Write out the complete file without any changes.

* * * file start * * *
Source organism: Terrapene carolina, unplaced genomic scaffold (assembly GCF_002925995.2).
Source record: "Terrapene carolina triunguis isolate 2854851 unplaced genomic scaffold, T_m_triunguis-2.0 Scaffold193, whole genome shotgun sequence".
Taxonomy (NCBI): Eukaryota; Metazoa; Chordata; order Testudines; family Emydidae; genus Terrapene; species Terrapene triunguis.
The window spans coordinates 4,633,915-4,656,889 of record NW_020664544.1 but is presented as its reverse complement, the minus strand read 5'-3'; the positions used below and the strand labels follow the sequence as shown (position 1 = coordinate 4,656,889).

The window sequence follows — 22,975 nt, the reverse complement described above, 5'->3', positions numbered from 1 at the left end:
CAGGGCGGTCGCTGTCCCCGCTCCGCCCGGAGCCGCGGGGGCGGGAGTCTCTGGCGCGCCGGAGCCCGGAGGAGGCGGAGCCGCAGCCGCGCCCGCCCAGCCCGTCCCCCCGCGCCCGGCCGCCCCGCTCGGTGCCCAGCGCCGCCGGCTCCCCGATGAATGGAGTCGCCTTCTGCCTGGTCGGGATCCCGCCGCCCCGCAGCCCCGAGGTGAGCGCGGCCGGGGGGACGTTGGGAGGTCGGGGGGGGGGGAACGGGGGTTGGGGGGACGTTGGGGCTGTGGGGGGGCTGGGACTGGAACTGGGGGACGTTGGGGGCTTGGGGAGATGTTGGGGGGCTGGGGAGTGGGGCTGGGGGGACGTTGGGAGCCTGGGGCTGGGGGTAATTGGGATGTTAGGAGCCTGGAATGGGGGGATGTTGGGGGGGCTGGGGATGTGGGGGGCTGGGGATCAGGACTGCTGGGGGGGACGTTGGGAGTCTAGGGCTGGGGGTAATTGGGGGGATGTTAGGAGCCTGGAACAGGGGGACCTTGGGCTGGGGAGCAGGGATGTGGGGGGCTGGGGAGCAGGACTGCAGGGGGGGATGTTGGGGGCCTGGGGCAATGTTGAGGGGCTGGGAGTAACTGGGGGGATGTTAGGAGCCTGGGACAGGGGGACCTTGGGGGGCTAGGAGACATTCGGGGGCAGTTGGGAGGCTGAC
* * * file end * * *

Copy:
Source organism: Terrapene carolina, unplaced genomic scaffold (assembly GCF_002925995.2).
Source record: "Terrapene carolina triunguis isolate 2854851 unplaced genomic scaffold, T_m_triunguis-2.0 Scaffold193, whole genome shotgun sequence".
Taxonomy (NCBI): Eukaryota; Metazoa; Chordata; order Testudines; family Emydidae; genus Terrapene; species Terrapene triunguis.
The window spans coordinates 4,633,915-4,656,889 of record NW_020664544.1 but is presented as its reverse complement, the minus strand read 5'-3'; the positions used below and the strand labels follow the sequence as shown (position 1 = coordinate 4,656,889).

The window sequence follows — 22,975 nt, the reverse complement described above, 5'->3', positions numbered from 1 at the left end:
CAGGGCGGTCGCTGTCCCCGCTCCGCCCGGAGCCGCGGGGGCGGGAGTCTCTGGCGCGCCGGAGCCCGGAGGAGGCGGAGCCGCAGCCGCGCCCGCCCAGCCCGTCCCCCCGCGCCCGGCCGCCCCGCTCGGTGCCCAGCGCCGCCGGCTCCCCGATGAATGGAGTCGCCTTCTGCCTGGTCGGGATCCCGCCGCCCCGCAGCCCCGAGGTGAGCGCGGCCGGGGGGACGTTGGGAGGTCGGGGGGGGGGGAACGGGGGTTGGGGGGACGTTGGGGCTGTGGGGGGGCTGGGACTGGAACTGGGGGACGTTGGGGGCTTGGGGAGATGTTGGGGGGCTGGGGAGTGGGGCTGGGGGGACGTTGGGAGCCTGGGGCTGGGGGTAATTGGGATGTTAGGAGCCTGGAATGGGGGGATGTTGGGGGGGCTGGGGATGTGGGGGGCTGGGGATCAGGACTGCTGGGGGGGACGTTGGGAGTCTAGGGCTGGGGGTAATTGGGGGGATGTTAGGAGCCTGGAACAGGGGGACCTTGGGCTGGGGAGCAGGGATGTGGGGGGCTGGGGAGCAGGACTGCAGGGGGGGATGTTGGGGGCCTGGGGCAATGTTGAGGGGCTGGGAGTAACTGGGGGGATGTTAGGAGCCTGGGACAGGGGGACCTTGGGGGGCTAGGAGACATTCGGGGGCAGTTGGGAGGCTGAC